Of Litter & Litterbugs

Greater Kashmir

Litter is a global issue that has raised eyebrows among environmentalists. They’ve warned people about the disastrous consequences of unmanaged garbage. In particular, the tourist places have been found getting polluted with trash that lots of unmindful tourists throw anywhere. What do we litter places with? Junk-food packets, cigarette butts, used soft drink/water bottles/tetra packs/tins, chewing gum wrappers, broken glass and electrical equipment parts, polythene bags and wrappers, diapers, pads and so on make up the litter that is thrown mercilessly at places that they don’t belong to. Overflowing dustbins and fast-food wrappers thrown out of moving cars are a thing of worry, too. Littering has endangered our health and jeopardized, especially, the pristine tourist spots. At tourist resorts which are visited by thousands of people, littering has become a colossal problem to tackle. The litterbugs feel that cleanliness isn’t their responsibility; they behave callously and litter their stuff wherever they like. We forget that when heaps of garbage collect at places, they not only make the area dirty but also the municipalities have to spend huge amounts on clearing them when that money could be spent on developmental projects. Trash-throwing is illegal and aesthetically wrong.

There are several reasons for people to litter around: One, when some see a spot already littered, they take it as a garbage dumping place and intentionally throw their trash there. Two, at construction projects workers’ lunchtime waste and the building waste—pieces of wood, metals, plastics, debris, carboard and paper—are another ‘rich’ source of garbage. Three, callousness and carelessness has developed a litter culture. Many people have become lazy and are unwilling to dispose of their trash appropriately. It has been seen that people frequently throw their trash out of their kitchen windows on the road or street, feeling that roads and streets are ‘sarkari’ as if the ‘sarkar’ was something extraneous to us. Four, people, by and large, litter in an “I don’t care” way. Moving cars throw chewing gum wrappers, bottles and other trash on the roadways and feel that somebody else would pick and clean them up. Five, the lack of adequate number of litterbins is also responsible for littering. People feel that public litterbins are not enough to temporarily store the trash accumulated every day. Six, the poor management of the existing cans also leads to this worry. Animal scavengers and blowing wind also dislodges a lot of trash and scatter it around.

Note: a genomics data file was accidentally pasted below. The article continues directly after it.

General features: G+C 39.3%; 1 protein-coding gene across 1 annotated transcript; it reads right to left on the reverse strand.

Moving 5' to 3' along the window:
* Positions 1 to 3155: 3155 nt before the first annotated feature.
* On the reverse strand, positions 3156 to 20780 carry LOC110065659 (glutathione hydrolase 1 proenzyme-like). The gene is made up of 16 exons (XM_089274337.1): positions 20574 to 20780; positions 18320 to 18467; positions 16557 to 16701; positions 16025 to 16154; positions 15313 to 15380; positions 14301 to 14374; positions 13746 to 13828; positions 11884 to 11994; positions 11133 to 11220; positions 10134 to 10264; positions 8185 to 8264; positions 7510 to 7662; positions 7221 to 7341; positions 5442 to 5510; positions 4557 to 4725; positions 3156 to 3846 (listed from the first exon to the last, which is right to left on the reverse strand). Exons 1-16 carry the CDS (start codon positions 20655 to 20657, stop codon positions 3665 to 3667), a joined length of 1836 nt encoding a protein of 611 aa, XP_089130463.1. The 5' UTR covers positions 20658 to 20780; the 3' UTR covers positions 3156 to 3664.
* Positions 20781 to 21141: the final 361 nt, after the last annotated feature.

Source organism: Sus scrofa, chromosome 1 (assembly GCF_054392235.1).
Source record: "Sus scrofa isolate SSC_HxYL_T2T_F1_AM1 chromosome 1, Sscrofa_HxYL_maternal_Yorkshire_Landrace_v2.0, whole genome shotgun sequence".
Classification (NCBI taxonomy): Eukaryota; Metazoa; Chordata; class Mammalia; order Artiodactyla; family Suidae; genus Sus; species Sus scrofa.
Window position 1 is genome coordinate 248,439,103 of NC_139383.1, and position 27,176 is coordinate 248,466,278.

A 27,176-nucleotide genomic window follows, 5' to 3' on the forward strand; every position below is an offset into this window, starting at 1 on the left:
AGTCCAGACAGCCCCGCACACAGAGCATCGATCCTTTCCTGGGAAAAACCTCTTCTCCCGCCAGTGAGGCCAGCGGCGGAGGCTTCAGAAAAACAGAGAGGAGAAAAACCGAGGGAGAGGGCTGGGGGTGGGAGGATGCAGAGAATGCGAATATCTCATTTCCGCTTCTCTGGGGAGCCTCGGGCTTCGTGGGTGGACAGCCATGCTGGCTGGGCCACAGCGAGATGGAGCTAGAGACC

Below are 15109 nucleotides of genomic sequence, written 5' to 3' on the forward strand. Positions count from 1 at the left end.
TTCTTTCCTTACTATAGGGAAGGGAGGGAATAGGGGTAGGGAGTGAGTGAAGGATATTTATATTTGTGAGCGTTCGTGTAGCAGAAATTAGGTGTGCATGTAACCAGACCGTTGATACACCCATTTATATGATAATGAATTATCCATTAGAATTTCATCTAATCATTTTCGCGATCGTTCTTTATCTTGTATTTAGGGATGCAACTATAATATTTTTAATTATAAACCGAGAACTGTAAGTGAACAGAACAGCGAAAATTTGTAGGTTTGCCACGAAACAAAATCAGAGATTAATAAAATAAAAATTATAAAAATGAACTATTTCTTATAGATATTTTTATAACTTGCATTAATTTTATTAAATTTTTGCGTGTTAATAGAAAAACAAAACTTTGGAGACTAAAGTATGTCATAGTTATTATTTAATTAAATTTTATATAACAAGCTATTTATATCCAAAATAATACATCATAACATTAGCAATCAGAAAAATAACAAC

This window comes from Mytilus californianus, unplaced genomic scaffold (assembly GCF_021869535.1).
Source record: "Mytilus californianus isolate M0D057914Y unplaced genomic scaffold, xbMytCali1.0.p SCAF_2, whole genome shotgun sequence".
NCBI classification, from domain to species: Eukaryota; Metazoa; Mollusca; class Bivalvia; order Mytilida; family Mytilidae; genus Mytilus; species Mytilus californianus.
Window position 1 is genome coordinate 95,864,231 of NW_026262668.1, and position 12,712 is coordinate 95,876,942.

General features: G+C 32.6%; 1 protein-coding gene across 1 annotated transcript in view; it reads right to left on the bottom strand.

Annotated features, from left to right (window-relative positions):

Littering has a terrible impact on our health and environment. It spreads diseases and pest-species. Broken glass, needles, blades and sharp items can cause physical injury. Throwing cigarette butts on a heap or a forest can cause huge damage to life and property. Littering on roads and streets adversely affects our environment. The toxic materials or chemicals pollute water, land, soil and air. It becomes very difficult to walk the streets where heaps of garbage are found, and scores of dogs assemble there looking for their food. Passersby are intruders to them. They pounce on them and bite. Polythene litter has become a huge problem for both land and marine wildlife. The herbivores sea birds, turtles, dolphins, and fish have been found dead with plastic and cigarette buts in their stomach. Similarly, when domestic animals like cow take polythene for food, they consume it which affects their digestive system and reduces their stomach capacity. Littering affects tourism also. The littered place gives a shabby look and tourists tend to avoid these areas.